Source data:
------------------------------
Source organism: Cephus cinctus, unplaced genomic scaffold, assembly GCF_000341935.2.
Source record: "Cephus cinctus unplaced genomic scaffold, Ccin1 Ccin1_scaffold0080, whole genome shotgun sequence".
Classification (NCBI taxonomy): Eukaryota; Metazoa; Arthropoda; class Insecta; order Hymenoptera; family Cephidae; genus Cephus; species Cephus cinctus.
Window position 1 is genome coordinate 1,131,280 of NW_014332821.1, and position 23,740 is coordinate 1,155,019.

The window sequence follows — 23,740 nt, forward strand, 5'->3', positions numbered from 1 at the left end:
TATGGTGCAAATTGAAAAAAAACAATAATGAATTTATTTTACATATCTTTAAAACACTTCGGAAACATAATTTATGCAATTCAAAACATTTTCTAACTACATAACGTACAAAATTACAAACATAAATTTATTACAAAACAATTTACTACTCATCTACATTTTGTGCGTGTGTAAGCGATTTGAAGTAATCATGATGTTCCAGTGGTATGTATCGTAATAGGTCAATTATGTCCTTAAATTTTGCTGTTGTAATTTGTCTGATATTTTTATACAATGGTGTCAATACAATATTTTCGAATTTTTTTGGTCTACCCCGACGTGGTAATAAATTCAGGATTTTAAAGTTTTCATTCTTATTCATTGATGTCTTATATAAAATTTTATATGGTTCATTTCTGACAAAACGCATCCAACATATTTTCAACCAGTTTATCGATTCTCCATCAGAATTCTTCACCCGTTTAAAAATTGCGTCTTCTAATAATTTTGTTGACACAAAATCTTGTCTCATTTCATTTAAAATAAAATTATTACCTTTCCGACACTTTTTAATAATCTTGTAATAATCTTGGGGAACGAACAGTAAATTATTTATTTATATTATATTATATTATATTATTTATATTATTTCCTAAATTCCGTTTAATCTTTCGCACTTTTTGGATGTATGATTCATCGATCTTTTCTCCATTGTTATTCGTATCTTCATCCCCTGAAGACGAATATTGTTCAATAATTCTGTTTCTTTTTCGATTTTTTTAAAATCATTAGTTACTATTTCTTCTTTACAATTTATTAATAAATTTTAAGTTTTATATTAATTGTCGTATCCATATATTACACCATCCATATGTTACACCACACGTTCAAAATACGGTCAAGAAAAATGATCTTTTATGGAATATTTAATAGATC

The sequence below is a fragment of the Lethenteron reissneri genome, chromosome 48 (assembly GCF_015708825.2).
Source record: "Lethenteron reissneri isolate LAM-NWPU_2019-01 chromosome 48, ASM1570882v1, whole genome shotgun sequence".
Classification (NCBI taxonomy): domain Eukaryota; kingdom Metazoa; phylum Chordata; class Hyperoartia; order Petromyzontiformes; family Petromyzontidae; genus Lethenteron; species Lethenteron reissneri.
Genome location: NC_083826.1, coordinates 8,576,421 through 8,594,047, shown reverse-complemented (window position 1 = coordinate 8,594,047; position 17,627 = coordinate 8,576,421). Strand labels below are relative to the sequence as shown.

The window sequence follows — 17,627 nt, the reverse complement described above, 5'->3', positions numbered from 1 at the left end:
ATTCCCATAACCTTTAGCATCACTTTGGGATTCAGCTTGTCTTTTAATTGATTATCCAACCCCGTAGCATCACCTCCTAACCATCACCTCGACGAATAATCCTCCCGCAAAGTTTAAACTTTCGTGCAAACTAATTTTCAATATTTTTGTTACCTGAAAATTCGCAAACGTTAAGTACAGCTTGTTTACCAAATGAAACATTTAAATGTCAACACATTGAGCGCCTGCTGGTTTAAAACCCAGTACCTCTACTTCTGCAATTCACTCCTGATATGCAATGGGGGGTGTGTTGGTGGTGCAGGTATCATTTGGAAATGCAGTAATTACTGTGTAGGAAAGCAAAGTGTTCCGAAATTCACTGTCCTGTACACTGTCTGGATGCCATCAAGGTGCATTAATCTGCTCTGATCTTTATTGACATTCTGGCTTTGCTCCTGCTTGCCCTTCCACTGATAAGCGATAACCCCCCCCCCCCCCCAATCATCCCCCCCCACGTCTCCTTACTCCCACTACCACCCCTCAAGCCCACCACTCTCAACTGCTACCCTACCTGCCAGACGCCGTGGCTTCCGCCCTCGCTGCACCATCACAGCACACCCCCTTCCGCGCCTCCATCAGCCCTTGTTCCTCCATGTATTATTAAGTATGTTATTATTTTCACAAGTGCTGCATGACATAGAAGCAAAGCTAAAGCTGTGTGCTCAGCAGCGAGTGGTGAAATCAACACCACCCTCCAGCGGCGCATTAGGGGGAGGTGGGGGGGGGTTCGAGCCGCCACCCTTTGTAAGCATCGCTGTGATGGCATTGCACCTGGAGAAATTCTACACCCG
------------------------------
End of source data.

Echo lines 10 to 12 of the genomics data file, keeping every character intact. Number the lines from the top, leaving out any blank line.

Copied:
Genome location: NC_083826.1, coordinates 8,576,421 through 8,594,047, shown reverse-complemented (window position 1 = coordinate 8,594,047; position 17,627 = coordinate 8,576,421). Strand labels below are relative to the sequence as shown.

The window sequence follows — 17,627 nt, the reverse complement described above, 5'->3', positions numbered from 1 at the left end:
ATTCCCATAACCTTTAGCATCACTTTGGGATTCAGCTTGTCTTTTAATTGATTATCCAACCCCGTAGCATCACCTCCTAACCATCACCTCGACGAATAATCCTCCCGCAAAGTTTAAACTTTCGTGCAAACTAATTTTCAATATTTTTGTTACCTGAAAATTCGCAAACGTTAAGTACAGCTTGTTTACCAAATGAAACATTTAAATGTCAACACATTGAGCGCCTGCTGGTTTAAAACCCAGTACCTCTACTTCTGCAATTCACTCCTGATATGCAATGGGGGGTGTGTTGGTGGTGCAGGTATCATTTGGAAATGCAGTAATTACTGTGTAGGAAAGCAAAGTGTTCCGAAATTCACTGTCCTGTACACTGTCTGGATGCCATCAAGGTGCATTAATCTGCTCTGATCTTTATTGACATTCTGGCTTTGCTCCTGCTTGCCCTTCCACTGATAAGCGATAACCCCCCCCCCCCCCCAATCATCCCCCCCCACGTCTCCTTACTCCCACTACCACCCCTCAAGCCCACCACTCTCAACTGCTACCCTACCTGCCAGACGCCGTGGCTTCCGCCCTCGCTGCACCATCACAGCACACCCCCTTCCGCGCCTCCATCAGCCCTTGTTCCTCCATGTATTATTAAGTATGTTATTATTTTCACAAGTGCTGCATGACATAGAAGCAAAGCTAAAGCTGTGTGCTCAGCAGCGAGTGGTGAAATCAACACCACCCTCCAGCGGCGCATTAGGGGGAGGTGGGGGGGGGTTCGAGCCGCCACCCTTTGTAAGCATCGCTGTGATGGCATTGCACCTGGAGAAATTCTACACCCG